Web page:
To some degree, both Tony and Ben impressed me at the start of the season by adapting and evolving their games. But they’ve both slipped back into their old ways, error-prone Ben more than Tony.

And honestly, I am just over the Tony tornado. He’s a great television character, but he’s like the quirky sidekick who pops only in small doses. The ladder scene earlier this season was wonderful; enough with the pointless spy shacks.

Speaking of pointless: In a game that used to be about social connections, but that is now about finding and buying advantages to cover for your shitty social game, Ben decided to not talk to Jeremy, and I completely agree with Jeremy that it was childish.

“He’s such a child. Like, grow up, Ben,” Jeremy said. “The game goes up and down.” It does, including for Jeremy, who went from being the likely next vote out to being safe enough to not play the 50/50 advantage that Michele gave to him.

Kim Spradlin during Survivor: Winners at War episode 12
Kim Spradlin during Survivor: Winners at War episode 12 (Image from Survivor via CBS)

At the start of this episode, players who’d receded into the background emerged ready to shake some shit up, and I was all for that.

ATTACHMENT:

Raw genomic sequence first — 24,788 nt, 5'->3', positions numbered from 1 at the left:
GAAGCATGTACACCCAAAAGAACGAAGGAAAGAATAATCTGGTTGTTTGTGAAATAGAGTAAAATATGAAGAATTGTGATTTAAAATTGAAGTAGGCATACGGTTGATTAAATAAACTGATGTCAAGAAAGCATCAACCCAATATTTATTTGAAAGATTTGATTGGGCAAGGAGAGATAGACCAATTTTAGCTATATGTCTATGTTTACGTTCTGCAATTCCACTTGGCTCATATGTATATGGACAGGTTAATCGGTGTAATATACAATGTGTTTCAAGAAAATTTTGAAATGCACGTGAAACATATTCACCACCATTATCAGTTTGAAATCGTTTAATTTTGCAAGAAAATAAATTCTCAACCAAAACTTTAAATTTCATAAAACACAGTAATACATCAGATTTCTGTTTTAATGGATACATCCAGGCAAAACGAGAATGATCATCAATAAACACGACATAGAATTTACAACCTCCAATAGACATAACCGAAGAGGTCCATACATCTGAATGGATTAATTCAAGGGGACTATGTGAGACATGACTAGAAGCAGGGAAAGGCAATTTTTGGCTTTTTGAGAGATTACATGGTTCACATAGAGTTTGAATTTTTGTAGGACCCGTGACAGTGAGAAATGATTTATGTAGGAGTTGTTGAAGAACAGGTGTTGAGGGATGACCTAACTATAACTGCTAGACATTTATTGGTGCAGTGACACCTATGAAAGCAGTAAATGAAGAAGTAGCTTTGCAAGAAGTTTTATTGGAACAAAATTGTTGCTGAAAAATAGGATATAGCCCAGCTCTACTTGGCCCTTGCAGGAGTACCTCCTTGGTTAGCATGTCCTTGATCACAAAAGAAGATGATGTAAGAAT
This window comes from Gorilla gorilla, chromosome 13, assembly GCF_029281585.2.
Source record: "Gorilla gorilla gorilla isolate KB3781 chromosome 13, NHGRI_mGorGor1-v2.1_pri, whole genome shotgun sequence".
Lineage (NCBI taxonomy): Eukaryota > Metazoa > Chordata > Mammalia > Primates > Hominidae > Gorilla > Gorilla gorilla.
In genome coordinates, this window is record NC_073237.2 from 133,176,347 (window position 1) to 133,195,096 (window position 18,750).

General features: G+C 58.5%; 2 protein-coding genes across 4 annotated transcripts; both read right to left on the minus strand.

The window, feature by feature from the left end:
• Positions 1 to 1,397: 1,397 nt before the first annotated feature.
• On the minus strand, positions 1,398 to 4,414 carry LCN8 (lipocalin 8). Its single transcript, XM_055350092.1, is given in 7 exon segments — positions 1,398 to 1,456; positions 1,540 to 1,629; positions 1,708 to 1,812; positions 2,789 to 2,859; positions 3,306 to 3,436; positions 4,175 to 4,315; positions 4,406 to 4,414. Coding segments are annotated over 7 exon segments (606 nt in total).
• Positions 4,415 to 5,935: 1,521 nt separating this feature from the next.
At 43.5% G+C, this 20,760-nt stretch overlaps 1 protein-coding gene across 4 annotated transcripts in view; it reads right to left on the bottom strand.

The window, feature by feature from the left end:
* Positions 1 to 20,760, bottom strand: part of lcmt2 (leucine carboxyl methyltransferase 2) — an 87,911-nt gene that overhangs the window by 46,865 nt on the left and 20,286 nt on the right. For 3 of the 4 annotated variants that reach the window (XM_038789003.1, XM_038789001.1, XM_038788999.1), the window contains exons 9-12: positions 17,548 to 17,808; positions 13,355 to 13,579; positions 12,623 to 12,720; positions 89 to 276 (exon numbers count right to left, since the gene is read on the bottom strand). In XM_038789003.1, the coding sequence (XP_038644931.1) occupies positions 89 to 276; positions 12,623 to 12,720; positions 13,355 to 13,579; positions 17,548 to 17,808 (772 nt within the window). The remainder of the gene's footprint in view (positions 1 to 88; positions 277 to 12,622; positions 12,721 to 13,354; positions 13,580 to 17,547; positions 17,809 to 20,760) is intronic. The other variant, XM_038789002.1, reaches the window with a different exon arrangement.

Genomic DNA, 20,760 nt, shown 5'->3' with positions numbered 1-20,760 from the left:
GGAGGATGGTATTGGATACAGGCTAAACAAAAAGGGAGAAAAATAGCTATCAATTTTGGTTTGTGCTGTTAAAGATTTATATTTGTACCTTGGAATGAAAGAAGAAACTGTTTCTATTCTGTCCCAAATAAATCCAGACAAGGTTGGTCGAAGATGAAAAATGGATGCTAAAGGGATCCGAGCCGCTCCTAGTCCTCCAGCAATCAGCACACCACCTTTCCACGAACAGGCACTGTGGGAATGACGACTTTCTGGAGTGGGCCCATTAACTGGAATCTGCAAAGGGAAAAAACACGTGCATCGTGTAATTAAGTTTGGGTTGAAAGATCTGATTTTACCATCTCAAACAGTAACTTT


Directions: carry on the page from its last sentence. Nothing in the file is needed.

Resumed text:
• Kim talked to Denise, Michele, and Nick “I have to turn this around or go out trying.”
  • Nick: “I have to do something to stand out”
  • Michele: “Tony has been running the show”

Their plan: Target Tony.

Their strategy: Give up immunity and let Tony win.

My reaction to the entire challenge: What the actual fuck was all that?

Let’s start with this immunity challenge awarding two people immunity this close to the end of the game. Why could that possibly be? Here’s a fun fact that Annemarie Navar-Gill tweeted: “This is the second time this season they’ve made an endurance challenge that has typically been won by women in the past an immunity for both genders”.

Next, let’s look at what you can clearly see in the picture at the top of this story, which I’ll include again here for reference.

The Survivor: Winners at War episode 12 immunity challenge. One player's arm is not like the others'.
The Survivor: Winners at War episode 12 immunity challenge. One player’s arm is not like the others’. (Image from Survivor via CBS)

See any differences in the way each contestant is positioned? I see every single contestant except one with a straight arm. That one person has their arm bent. Which is easier to maintain in an endurance challenge? Which of those people is not like the others? Which of these people won immunity?

Despite that advantage, I don’t think we can say with certainty that Tony won because his arm seems to have been in a more comfortable position. He won because Nick gave up immunity for one fire token, handing the win to Tony.

That was disappointing, and so was watching Kim and Michele take Jeff Probst’s sugary bribe and basically write the $2 million check for Tony.

“How fast security in this game went out the window for chocolate, peanut butter, cookies, and milk,” Probst said, and for once I was cheering his challenge commentary.